An 18-year-old man who says he was kicked out of his home and church filed a lawsuit seeking to force a polygamist church leader to help him get back in touch with his family.
Attorneys for Johnny Jessop sued Tuesday seeking a court order to force Warren Jeffs, head of the Fundamentalist Church of Jesus Christ of Latter Day Saints, to disclose the whereabouts of Jessop's 62-year-old mother, Elsie. Jessop has not spoken to his mother in more than 18 months, attorney Roger Hoole said.
Jessop says he was among several boys who were kicked out of the FLDS church in the past four years by Jeffs for being disobedient or because they were seen as competition to older men seeking young brides.
The FLDS practices polygamy and arranged marriages. The faith has an estimated 10,000 members, mostly in the border towns of Hildale, Utah, and Colorado City, Ariz. Jessop grew up in Hildale, Hoole said.
FLDS members consider themselves "fundamentalist Mormons," although the mainstream church disavows any connection. FLDS members also consider Jeffs a prophet of God with dominion over their salvation.
Jeffs, 51, is in jail on two felony counts of rape as an accomplice for his suspected role in a 2001 marriage between a 14-year-old girl and her older cousin. On the run for nearly two years, Jeffs was arrested last year in a traffic stop in Nevada.
He has led the church since 2004, and dissidents describe him as a heartless ruler who has fractured dozens of families, sending fathers and husbands away and reassigning their wives and children to other men.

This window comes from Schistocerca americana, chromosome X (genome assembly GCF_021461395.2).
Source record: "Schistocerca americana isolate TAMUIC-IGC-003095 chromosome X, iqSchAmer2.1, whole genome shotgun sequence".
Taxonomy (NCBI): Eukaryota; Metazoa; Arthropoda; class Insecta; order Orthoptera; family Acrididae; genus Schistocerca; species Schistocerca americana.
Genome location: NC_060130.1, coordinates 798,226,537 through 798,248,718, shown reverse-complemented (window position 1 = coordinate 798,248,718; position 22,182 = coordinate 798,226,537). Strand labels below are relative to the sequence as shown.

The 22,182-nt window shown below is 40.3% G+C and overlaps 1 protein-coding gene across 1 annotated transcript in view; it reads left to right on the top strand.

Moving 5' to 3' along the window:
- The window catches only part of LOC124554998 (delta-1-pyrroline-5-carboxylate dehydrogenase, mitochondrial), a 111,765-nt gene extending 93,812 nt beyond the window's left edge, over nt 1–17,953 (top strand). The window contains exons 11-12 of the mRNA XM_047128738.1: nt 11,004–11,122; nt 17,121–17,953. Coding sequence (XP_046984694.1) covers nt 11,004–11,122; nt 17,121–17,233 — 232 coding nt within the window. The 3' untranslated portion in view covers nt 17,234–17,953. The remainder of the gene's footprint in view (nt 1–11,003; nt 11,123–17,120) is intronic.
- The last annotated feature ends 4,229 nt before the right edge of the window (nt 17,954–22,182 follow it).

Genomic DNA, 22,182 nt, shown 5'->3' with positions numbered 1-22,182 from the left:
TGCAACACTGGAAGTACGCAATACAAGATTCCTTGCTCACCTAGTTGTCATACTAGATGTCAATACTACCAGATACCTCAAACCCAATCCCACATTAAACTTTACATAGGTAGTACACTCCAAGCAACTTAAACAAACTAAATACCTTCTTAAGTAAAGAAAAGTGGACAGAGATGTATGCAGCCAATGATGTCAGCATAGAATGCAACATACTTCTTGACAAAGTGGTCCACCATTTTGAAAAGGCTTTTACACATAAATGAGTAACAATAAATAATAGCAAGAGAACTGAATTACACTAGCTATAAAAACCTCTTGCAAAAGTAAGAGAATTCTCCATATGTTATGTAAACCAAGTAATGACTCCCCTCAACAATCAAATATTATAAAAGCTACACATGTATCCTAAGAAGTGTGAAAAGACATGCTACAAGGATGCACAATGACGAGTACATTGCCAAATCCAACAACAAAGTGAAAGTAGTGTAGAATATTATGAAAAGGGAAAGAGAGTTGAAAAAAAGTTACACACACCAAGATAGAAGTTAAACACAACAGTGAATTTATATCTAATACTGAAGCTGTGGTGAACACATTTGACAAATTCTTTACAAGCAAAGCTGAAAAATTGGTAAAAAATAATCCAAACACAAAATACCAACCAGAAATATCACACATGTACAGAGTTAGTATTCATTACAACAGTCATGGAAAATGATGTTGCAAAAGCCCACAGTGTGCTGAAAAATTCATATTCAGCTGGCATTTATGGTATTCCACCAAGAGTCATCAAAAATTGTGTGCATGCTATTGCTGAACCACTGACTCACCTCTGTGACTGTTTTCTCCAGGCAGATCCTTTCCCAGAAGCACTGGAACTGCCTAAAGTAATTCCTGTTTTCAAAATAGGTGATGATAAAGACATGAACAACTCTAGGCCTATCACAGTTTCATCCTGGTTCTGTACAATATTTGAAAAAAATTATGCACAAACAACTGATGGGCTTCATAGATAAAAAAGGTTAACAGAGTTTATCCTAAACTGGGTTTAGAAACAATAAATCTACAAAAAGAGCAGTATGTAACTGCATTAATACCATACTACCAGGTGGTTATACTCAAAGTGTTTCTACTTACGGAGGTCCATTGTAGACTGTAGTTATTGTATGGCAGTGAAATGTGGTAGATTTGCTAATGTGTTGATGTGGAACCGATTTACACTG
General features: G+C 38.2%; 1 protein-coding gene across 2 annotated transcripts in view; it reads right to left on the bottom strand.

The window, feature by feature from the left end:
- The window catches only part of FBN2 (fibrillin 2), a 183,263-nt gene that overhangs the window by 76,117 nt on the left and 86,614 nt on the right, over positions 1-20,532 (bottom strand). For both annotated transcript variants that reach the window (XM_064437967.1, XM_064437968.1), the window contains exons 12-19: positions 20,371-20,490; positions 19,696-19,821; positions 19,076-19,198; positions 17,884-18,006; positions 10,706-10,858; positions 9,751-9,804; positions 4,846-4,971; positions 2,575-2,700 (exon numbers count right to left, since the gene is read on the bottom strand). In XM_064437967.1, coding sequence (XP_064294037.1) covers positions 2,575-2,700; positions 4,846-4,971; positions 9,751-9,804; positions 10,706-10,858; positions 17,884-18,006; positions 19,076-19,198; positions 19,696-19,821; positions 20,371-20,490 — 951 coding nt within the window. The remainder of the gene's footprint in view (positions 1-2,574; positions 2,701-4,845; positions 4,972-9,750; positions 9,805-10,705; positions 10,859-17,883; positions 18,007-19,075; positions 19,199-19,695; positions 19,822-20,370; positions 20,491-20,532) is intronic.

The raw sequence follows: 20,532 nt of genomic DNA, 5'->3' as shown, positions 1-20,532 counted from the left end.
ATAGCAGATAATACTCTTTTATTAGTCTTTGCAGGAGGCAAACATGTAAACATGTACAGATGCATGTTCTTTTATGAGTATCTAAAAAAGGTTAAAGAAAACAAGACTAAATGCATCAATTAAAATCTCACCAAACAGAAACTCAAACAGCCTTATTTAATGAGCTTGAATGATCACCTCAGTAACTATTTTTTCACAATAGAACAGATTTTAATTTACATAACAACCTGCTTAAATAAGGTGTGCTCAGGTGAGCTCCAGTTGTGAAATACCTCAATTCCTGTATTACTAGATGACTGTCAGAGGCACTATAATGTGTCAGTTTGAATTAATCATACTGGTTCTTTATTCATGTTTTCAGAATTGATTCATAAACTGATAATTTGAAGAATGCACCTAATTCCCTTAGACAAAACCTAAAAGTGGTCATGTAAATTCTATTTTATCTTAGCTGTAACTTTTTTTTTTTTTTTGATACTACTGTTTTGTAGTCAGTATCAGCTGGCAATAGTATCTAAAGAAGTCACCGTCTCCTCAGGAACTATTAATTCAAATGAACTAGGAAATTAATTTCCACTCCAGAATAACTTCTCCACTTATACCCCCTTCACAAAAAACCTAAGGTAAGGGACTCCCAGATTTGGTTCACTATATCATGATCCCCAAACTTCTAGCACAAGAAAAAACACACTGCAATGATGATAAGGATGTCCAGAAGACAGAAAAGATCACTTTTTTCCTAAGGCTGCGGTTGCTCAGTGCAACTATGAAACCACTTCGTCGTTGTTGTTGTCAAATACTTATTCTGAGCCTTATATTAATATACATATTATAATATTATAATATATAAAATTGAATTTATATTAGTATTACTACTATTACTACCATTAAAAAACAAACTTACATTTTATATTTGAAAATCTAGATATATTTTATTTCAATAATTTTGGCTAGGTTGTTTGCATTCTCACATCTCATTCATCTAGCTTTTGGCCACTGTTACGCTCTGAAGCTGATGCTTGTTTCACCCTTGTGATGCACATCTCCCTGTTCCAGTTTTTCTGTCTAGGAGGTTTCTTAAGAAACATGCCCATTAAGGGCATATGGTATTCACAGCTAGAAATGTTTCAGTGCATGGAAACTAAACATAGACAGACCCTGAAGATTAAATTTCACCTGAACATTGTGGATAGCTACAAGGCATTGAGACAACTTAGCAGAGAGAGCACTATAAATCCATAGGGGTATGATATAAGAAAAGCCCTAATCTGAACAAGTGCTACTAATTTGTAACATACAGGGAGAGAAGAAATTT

Now living in Salt Lake, Jessop was forced out of his family five years ago, Hoole said. Essentially homeless, the youth ran into some minor legal trouble and was ordered several times by courts to return home.
Under threat of church punishment, though, his family turned him away, and Jessop ended up in Salt Lake City as a ward of a nonprofit organization that helps boys who say they were pushed out of the church, Hoole said.
Believe polygamist leader cut off ties
For several years, Jessop maintained telephone contact with his mother, but that ended nearly two years ago, Hoole said.
Jessop believes that Jeffs ordered his mother to cut ties with him and that the leader knows where Jessop can find his mother, Hoole said. The young man says that he has written two letter to Jeffs, begging him to allow the family to reconnect, but that Jeffs has not responded.
Jeffs' attorney Wally Bugden also has not responded to requests for help, Hoole said.
A message left by The Associated Press after business hours at Bugden's office was not immediately returned Tuesday.
"The child/parent relationship is a protected relationship under the law," said Hoole. "We need a court order that will force Warren Jeffs to tell Johnny where Elsie is. Then the lawsuit can go away."
It was unclear whether Jessop might have sought help from other authorities in finding his mother.
Jessop is not seeking damages, Hoole said. No court date has been set.